Issue and Transfer Shares

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New shareholders can be introduced to a company in two main ways: by issuing new shares or by transferring shares by way of a sale or gift. These are relatively simple procedures; however, it is important to understand the basic requirements of how this can be done.

Issuing New Shares

Companies may want to issue new shares for many reasons, such as bringing in outside investors to raise capital or increasing the number of shares to existing shareholders to raise capital. Capital could be required to fund an expansion of the company or to pay debts. Another reason to issue new shares may be to introduce a bonus "option" scheme for employees or to gift shares to family members.

To issue and allot new shares, a company will usually receive a Share Subscription Letter, in which the new investor makes a formal application to subscribe for the shares. This letter clearly sets out the number of shares requested, the price to be paid (if any), and the method of payment (if any).

The board of directors must pass a Directors' Resolution to Issue Shares to approve the application for the shares and to authorise the issue and allotment of the new shares.

Once the board of directors has approved the issue of the new shares, a Share Certificate should be issued to the new member. The Share Certificate records the number of shares held by the new member.

The new shareholder should then agree to the terms of the existing Shareholders' Agreement, if one already exists. This should be done with a Deed of Adherence. A Request for Payment of Interest or Dividends then enables the new shareholder to receive any interest or dividends that are due.

Transferring Shares

Shareholders have the ability to transfer their shares to existing shareholders or third parties by way of a sale of the shares or a gift, though this must be done in accordance with the company's Articles of Association and any Shareholders' Agreement.

To effect a transfer of the shares, the existing shareholder will need to complete an Instrument of Transfer to transfer the legal title of the shares from the existing shareholder to the new shareholder. The Instrument of Transfer will record the names of the transferor and the transferee and, in the case of shares being sold to the transferee, the price paid for the respective shares.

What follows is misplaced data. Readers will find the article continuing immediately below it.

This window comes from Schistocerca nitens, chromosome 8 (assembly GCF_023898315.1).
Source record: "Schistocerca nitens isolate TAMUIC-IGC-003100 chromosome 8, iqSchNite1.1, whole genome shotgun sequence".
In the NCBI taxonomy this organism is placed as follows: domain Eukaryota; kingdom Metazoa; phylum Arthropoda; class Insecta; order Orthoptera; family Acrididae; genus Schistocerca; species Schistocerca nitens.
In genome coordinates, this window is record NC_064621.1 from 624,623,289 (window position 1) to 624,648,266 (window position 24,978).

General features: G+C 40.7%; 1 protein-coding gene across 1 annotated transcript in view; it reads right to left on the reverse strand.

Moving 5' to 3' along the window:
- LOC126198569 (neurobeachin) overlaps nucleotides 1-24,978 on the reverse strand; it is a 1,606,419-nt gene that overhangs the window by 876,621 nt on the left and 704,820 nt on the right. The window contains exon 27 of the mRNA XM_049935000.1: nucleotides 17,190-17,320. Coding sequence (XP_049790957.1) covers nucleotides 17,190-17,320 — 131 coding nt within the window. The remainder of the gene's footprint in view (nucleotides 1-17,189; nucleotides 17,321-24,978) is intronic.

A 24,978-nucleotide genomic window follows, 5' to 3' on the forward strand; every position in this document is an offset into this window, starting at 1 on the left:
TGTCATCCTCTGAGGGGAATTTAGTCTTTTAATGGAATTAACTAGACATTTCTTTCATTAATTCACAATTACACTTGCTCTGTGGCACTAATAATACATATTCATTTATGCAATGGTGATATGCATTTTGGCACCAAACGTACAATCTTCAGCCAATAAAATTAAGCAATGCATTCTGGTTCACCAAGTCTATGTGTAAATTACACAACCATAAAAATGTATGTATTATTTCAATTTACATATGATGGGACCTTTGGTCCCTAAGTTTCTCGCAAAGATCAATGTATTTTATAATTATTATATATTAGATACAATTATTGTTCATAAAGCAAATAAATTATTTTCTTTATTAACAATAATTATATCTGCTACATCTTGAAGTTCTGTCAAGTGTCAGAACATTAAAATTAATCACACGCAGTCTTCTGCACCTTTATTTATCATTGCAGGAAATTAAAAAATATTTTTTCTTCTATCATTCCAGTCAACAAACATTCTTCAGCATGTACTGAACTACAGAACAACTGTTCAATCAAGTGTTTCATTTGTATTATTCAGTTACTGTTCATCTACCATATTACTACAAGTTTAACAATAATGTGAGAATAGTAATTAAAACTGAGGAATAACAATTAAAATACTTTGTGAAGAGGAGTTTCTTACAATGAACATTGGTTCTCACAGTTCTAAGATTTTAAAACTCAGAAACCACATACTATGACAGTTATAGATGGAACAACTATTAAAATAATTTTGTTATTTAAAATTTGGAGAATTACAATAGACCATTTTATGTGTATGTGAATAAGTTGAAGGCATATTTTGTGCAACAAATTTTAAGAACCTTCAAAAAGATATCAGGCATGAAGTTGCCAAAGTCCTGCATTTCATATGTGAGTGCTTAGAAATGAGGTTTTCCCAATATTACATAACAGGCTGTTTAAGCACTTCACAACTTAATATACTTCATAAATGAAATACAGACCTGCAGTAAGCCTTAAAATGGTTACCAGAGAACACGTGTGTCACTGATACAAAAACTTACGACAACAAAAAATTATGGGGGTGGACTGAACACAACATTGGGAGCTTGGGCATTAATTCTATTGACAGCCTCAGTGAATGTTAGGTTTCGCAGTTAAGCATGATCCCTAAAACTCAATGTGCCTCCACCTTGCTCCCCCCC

In the case of shares being sold by an existing shareholder to a buyer, the parties will also need to complete a set of Contract Notes which transfer the beneficial title to the shares from the seller to the buyer. The Contract Notes record the name of the seller and the buyer and the price paid for the shares. If a transfer is being made by way of gift, then this document is not required.

The board of directors must convene a board meeting to approve the transfer of shares to the new shareholder. However, instead of a board meeting, the directors may pass a written board resolution to do the same.

Once the board of directors has approved the transfer, a Share Certificate should be issued to the new member. The Share Certificate records the number of shares held by the new member.

The new shareholder should then agree to the terms of the existing Shareholders' Agreement, if one already exists. This should be done with a Deed of Adherence. A Request for Payment of Interest or Dividends then enables the new shareholder to receive any interest or dividends that are due.

Shareholders can also sell their entire company by transferring their entire shareholding in the company to a third party. When shareholders decide to sell their entire company, it is necessary to establish the terms of the sale in a Share Purchase Agreement. This is a contract which sets out in detail the terms of the purchase, including the price and conditions and assurances from the seller regarding the finances and liabilities of the business. This is important as the purchaser will acquire not only the assets but also the liabilities of the company.

Whenever shares are transferred by an existing shareholder to any third party, stamp duty must be paid on those shares. This is done by taking the Instrument of Transfer and Contract Notes to the relevant government authority for stamping and payment of stamp duty.

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